I wasn't aware that there was some rule in the English language that requires the respect of all religions. Who knew?

      August 31, 2011 at 4:32 pm |
    • David Johnson

      Yes! I don't capitalize "god", out of protest that the ancient Greek gods are referred to in lower case.

      Is not one god just as real as another? It is an outrage!

      Good post!


      August 31, 2011 at 4:46 pm |
  7. Jon A

    How do we know the atheists won't come along and pop them?

    August 31, 2011 at 4:25 pm |
    • David Johnson

      Or fart in them, for that matter... Maybe this would be a bad idea.


      August 31, 2011 at 4:50 pm |
    • JT

      No...it's too comical to mess with. You Christians are so entertaining. If only you would realize how we billions of unbelievers view you. Well....you do actually. You view Zeus as a myth.

      August 31, 2011 at 8:45 pm |
  8. Voltairine


    August 31, 2011 at 4:16 pm |
  9. Homer

    God's sending you a message, but you aren't listening. lol


    August 31, 2011 at 4:13 pm |
    • kurtinco

      This is dumb.

      August 31, 2011 at 4:43 pm |
  10. the jimster

    inflatable chapels??? only for inflatable brides!!

    August 31, 2011 at 4:10 pm |
  11. EnergyBeing3

    I'd be extra impressed if it was made from recycled materials. Just a thought.

    August 31, 2011 at 4:05 pm |
  12. zoundsman

    Oh, add the Bounce feature, and have work off some pounds during the sermon.

    August 31, 2011 at 3:58 pm |
    • Shemp Howard

      and a great way to attract children....wait....strike that.

      "da neh nah nah neh!"

      August 31, 2011 at 6:34 pm |
  13. William Demuth

    Sorry but this just seems silly to me.

    Probably more usefull as an inflatible mourgue.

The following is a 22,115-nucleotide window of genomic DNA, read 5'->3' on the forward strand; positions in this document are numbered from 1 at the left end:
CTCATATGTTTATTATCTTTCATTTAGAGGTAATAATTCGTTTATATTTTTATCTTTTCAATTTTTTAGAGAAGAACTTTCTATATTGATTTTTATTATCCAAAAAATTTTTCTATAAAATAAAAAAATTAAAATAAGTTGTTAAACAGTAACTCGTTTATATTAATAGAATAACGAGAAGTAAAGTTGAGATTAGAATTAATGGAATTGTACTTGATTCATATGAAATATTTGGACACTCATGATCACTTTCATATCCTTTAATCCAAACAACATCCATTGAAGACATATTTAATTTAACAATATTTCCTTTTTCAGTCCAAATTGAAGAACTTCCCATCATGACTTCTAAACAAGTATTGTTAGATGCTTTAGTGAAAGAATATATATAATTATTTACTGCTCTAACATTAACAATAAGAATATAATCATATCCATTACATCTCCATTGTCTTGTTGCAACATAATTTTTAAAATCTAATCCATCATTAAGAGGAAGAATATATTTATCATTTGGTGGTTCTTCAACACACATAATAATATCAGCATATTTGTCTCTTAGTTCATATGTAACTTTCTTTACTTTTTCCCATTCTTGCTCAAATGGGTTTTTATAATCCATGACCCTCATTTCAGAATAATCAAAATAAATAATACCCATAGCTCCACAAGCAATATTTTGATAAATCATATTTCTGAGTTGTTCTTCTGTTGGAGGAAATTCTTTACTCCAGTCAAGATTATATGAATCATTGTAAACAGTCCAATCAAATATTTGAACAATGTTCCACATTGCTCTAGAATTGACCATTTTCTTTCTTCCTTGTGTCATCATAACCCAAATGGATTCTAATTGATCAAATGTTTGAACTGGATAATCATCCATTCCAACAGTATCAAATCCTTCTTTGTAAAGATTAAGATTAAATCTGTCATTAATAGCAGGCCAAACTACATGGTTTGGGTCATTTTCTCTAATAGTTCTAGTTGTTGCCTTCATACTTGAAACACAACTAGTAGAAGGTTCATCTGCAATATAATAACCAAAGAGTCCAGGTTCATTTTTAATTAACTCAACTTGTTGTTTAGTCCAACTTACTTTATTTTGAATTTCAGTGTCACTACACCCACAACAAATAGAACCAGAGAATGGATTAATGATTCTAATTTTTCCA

I mean couldn't you at least make it looks like one of those inflatible jungle gyms they have at state fairs?

    August 31, 2011 at 3:57 pm |
  14. God

    Where two or three are gathered together in my name.....

    August 31, 2011 at 3:52 pm |
    • William Demuth

      Pass a plate and defrauded them?

      Have two of the three burn the third as a witch?

      Have the two agree and torment the third for being different?

      August 31, 2011 at 3:59 pm |
  15. EnergyBeing3

    Article says..... "Though it bears little resemblance to a traditional chapel, Borden says it connects visitors to a higher being, whoever that being may be."

    That sounds healthy to me. I like this idea. I also like the idea of not pushing any doctrines or outdated religious rules and simply being happy to be alive, together and rejoice with shared consciousness.

    August 31, 2011 at 3:49 pm |
  16. Crillie

    Hot air.....

    August 31, 2011 at 3:48 pm |
  17. Rick

    What a bunch of meaningless drivel. A professor indulges a whim, gets a grant to act on this stupid-ass thing; and we all act like "oh, wow, how spiritual". The priest probably cringing at how "insightful" the comments that these "not very religeous" students and teacers now "have a new way to look at things...". It's like I turned on the babble-spigot for a few minutes. Now I'm turning it off. Self-indulgent fluff.

    August 31, 2011 at 3:46 pm |
    • EnergyBeing3

      Rick, pretty much agree with your post. Although, if I wanted to rejoice for being apart of the Universe and show compassion and thanks to my fellow humans, this would be FAR better than going to a building and having to look at a torture device (the crucifix) or worse, a dead corpse hanging from the torture device. I think it's a novel idea in the right direction of spiritualism.

      August 31, 2011 at 3:53 pm |
  18. Lacking Evidence since 14 Billion BCE

    sounds about as useful as a brick and mortar one.

    August 31, 2011 at 3:42 pm |
  19. Spendlove

    That is so ugly it could be a modern art masterpiece.

    August 31, 2011 at 3:36 pm |
  20. Barnacle Bill

    The belief in ridiculous things needs an equally ridiculous structure to house it.

    August 31, 2011 at 3:33 pm |
    • JPX


      August 31, 2011 at 3:46 pm |
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The CNN Belief Blog covers the faith angles of the day's biggest stories, from breaking news to politics to entertainment, fostering a global conversation about the role of religion and belief in readers' lives. It's edited by CNN's Daniel Burke with contributions from Eric Marrapodi and CNN's worldwide news gathering team.